Amazon deforestation has almost doubled this year
The destruction of the world’s largest rainforest has grown for the fifth month in a row, revealed new government data. So far this year, an area twice the size of Greater London has been destroyed – an estimated 3,032 square miles – as loggers grow increasingly emboldened under right-wing Brazilian President Jair Bolsonaro. Brazil’s leader has pushed for the Amazon to be developed and threatens to scale back the powers of environmental agency Ibama, said environmentalists on Friday. Tasso Azevedo, coordinator for the deforestation mapping initiative MapBiomas, has blamed the alarming figures on Bolsonaro. He told Reuters: ‘Deforestation is continuing at a pace that is double that of years past. ‘I think this is because of the messages the president continues to send.’
Bolsonaro and environment minister, Ricardo Salles, blamed ‘previous governments’ for the rise in deforestation. They said budget cuts had been made to agencies such as Ibama before they took office on January 1. The human-caused devastation is all the more troubling given the region was struck by the worst forest-fires this decade, which torched through the Amazon in August. Brazil’s response to the fires provoked global outcry and left many world leaders questioning why the South American nation did not do more to protect the rainforest.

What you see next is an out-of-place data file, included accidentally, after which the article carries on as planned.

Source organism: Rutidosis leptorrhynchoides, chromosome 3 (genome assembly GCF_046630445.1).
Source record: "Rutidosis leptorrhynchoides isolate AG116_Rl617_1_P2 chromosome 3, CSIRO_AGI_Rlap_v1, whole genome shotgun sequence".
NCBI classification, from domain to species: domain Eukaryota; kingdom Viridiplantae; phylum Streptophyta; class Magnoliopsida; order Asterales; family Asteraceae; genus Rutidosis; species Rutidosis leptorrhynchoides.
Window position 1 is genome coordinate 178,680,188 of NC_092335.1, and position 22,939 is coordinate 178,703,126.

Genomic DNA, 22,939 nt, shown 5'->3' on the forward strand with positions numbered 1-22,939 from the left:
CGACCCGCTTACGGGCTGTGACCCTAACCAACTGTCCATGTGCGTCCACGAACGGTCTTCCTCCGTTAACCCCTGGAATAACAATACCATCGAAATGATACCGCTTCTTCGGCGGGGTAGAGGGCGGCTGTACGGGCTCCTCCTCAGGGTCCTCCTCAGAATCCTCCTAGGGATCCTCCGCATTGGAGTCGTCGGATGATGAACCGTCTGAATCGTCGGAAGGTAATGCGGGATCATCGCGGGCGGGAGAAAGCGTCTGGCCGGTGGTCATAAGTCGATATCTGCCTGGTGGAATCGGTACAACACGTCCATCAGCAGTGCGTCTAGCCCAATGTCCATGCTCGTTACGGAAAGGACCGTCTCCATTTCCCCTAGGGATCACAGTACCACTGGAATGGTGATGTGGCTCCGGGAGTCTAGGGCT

Scientists believe fires are linked to deforestation, with people often clearing timber and then setting the remains alight to clear land for ranching or farming. The rate of deforestation is expected to recede with the onset of the wet season, which traditionally begins in October. Paulo Barreto, a researcher affiliated with the non-governmental organisation Imazon said: ‘The big question now is what will be done to prevent this next year.’